Wel­come to Juni­or High, L.A’s coolest new art space for “every­one who ever felt the art world was too expens­ive, too male sat­ur­ated, too white, and too inac­cess­ible”. A com­munity hub that com­bines exhib­i­tions and work­shops with a cute little store where you can buy pink stuff with Drake’s face on it, Juni­or High is pretty much the space of our dreams. We caught up with the gal who made it all hap­pen, Faye Orlove, to find out more.

The concept of Juni­or High, giv­ing back to the com­munity and giv­ing people in the arts the resources and space to learn and thrive is amaz­ing; why did you decide to under­take a com­munity-serving pro­ject?

—I think a pro­ject that doesn’t serve the com­munity inher­ently just serves one per­son. That doesn’t interest me too much. There’s a lot I like doing alone but I don’t value my suc­cess if oth­er people aren’t suc­ceed­ing too. You’re only as strong as your weak­est link, you know? This is a pro­ject I’ve been want­ing to do for a really long time. Hav­ing my own space to offer the city. To show­case the artist­ic pur­suits of folks mar­gin­al­ised by a fairly white, fairly afflu­ent, fairly male art scene. Last Decem­ber I decided to quit my full time anim­a­tion job and pur­sue this exper­i­ment in the form of a DIY art space.

Why was it most import­ant to you to have a phys­ic­al space to bring people togeth­er in?

—I think women already own the inter­net. The digit­al com­munit­ies we have formed through Ins­tagram, Tumblr, Red­dit and whatever are astound­ing. I have met some of my best friends through the inter­net and have got­ten some amaz­ing jobs and oppor­tun­it­ies through social media. There are even entire art/feminist col­lect­ives that exist entirely online, like Art Ho Col­lect­ive, Girl on Girl Col­lect­ive and so on. I think where women still don’t feel rep­res­en­ted is in phys­ic­al spaces. Not to say there isn’t abund­ant hate and har­ass­ment via the inter­net, but there are entire music fest­ivals, group gal­lery shows, fea­ture-length movies that don’t fea­ture any women. I want to facil­it­ate, even if it is on just one tiny block, in one city, in the entire uni­verse, a place for women to feel safe and val­ued.

You moved over from Boston to LA; how was that? And do you feel that the geo­graph­ic­al change affected or inspired your work?

—Mov­ing from Boston to LA was really hard at first. I was used to urb­an life where you sit on your stoop drink­ing PBR and four­teen of your friends walk by so you add their requests to your You­Tube playl­ist and offer them cold pops­icles and you spend your day without plans know­ing an adven­ture will just unfold. In LA that doesn’t really hap­pen. People don’t really hang out out­side or on stoops or in cool spots. I found it hard to make friends, to con­nect with people. It took a sol­id year to start fig­ur­ing LA out and mak­ing the city work for me. I moved to Hol­ly­wood, ditched my car, and focused more of my energy on facil­it­at­ing and pur­su­ing com­munity-ori­ented spaces.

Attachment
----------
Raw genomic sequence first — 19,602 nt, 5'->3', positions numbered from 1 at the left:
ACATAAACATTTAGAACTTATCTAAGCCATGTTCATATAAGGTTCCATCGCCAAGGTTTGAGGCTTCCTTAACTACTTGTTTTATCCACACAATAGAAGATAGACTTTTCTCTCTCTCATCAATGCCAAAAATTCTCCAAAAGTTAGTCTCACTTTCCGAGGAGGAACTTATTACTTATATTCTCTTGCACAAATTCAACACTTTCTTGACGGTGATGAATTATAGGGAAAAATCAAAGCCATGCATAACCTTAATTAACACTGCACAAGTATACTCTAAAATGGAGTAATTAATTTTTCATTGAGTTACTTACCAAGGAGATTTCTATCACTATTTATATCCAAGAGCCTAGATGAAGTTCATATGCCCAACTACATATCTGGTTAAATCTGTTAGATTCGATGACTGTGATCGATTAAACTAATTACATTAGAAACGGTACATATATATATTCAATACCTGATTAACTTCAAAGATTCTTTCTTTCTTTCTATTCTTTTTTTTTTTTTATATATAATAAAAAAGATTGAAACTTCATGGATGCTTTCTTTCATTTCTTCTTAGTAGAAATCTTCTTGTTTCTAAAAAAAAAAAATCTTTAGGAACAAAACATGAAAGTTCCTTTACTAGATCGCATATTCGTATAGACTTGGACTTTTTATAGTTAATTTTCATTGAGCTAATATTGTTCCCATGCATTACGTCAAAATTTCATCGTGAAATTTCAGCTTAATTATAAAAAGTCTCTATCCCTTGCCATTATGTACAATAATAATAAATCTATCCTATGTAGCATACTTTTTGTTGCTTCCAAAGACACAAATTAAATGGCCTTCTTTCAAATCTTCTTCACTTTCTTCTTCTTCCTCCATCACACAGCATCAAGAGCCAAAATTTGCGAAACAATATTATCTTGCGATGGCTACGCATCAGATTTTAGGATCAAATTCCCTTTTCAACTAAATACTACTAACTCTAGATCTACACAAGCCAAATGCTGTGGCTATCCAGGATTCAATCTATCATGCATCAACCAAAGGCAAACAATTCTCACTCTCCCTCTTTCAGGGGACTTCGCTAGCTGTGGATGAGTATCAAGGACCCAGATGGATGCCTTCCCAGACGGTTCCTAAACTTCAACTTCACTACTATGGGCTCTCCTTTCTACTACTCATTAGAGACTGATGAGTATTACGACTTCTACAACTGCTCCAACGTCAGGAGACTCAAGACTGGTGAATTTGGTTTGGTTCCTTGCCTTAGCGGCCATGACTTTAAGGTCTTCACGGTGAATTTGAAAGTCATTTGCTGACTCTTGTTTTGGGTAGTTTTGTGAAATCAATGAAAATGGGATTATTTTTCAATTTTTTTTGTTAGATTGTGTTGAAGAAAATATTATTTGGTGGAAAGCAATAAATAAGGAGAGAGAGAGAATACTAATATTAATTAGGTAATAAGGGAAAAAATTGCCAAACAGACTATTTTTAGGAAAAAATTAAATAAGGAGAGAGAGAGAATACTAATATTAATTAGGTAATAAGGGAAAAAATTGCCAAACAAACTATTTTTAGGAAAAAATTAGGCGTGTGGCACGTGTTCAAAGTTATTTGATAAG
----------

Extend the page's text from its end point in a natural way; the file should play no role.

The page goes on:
You crowd­fun­ded the space via a suc­cess­ful Kick­starter cam­paign. Were you sur­prised by the response you had?

—I’m incred­ibly sur­prised when any­thing I do gets pub­lic interest. If any­one besides my mom buys a stick­er sheet I make or hires me for a pro­ject and donates money to a cause I’m cam­paign­ing for I’m abso­lutely floored. I think a lot of Amer­ica and cap­it­al­ism teaches you that if one per­son suc­ceeds someone else has to fail. So when you see folks help­ing each oth­er and being sup­port­ing it’s hon­estly rad­ic­al. I think just buy­ing an artist’s merch or donat­ing to a Kick­starter or lend­ing a help­ing hand is a rad­ic­al act. Any­thing that rejects the notion that someone else’s suc­cess is a hindrance to your own. So yes. Incred­ibly sur­prised and grate­ful.

Do you have a line-up of artists you’ll be work­ing with in com­ing months? Can you tell us a little more about them?

—We just deb­uted the first show, Smash that Like, with Car­oline Gold­farb. And in the com­ing months I’m work­ing with Nat­alie Yang, Col­or Study Col­lect­ive, and Mukta Mohan to cur­ate new shows for the sum­mer. Natalie’s show will deal with the use of pho­to­graphy in being your own muse. The Col­or Study show will be for the release of their second zine, Amerik­ana, which focuses on the col­on­isa­tion of Amer­ica and how black com­munit­ies have per­severed. And Mukta is help­ing book lec­tures and talks about the his­tory of Los Angeles and the sub­cul­tures that make the city thrive.

Part of your mis­sion state­ment was to have a place that fea­tured “more work by women, more work by people of col­our, more work by people told their art doesn’t mat­ter” and part of the issue was that most people’s work is only seen through a screen and not in a phys­ic­al place – now you’re solv­ing that in LA but what are your future plans? Will you take Juni­or High on the road, or pop up in oth­er loc­a­tions around the world?

—My plans for Juni­or High are very Los Angeles based right now.  A lot of our upcom­ing lec­ture series are LA and I’m work­ing on cur­at­ing a group show myself that’s LA-themed. I really want to meet every artist in this city and exhaust every cre­at­ive out­let pos­sible. Los Angeles is an abso­lute mecca of cre­ativ­ity and ambi­tion and I’ve nev­er had a single unin­spired day here. I love Cali­for­nia so much. I love the hills and the moun­tains and the sun­shine and the old movie theatres and the way every street name reminds me of a song. Juni­or High is always going to be an LA des­tin­a­tion, but I’m totally down to help oth­er folks start sim­il­ar ven­tures in their cit­ies!

(Images by Emily Alben)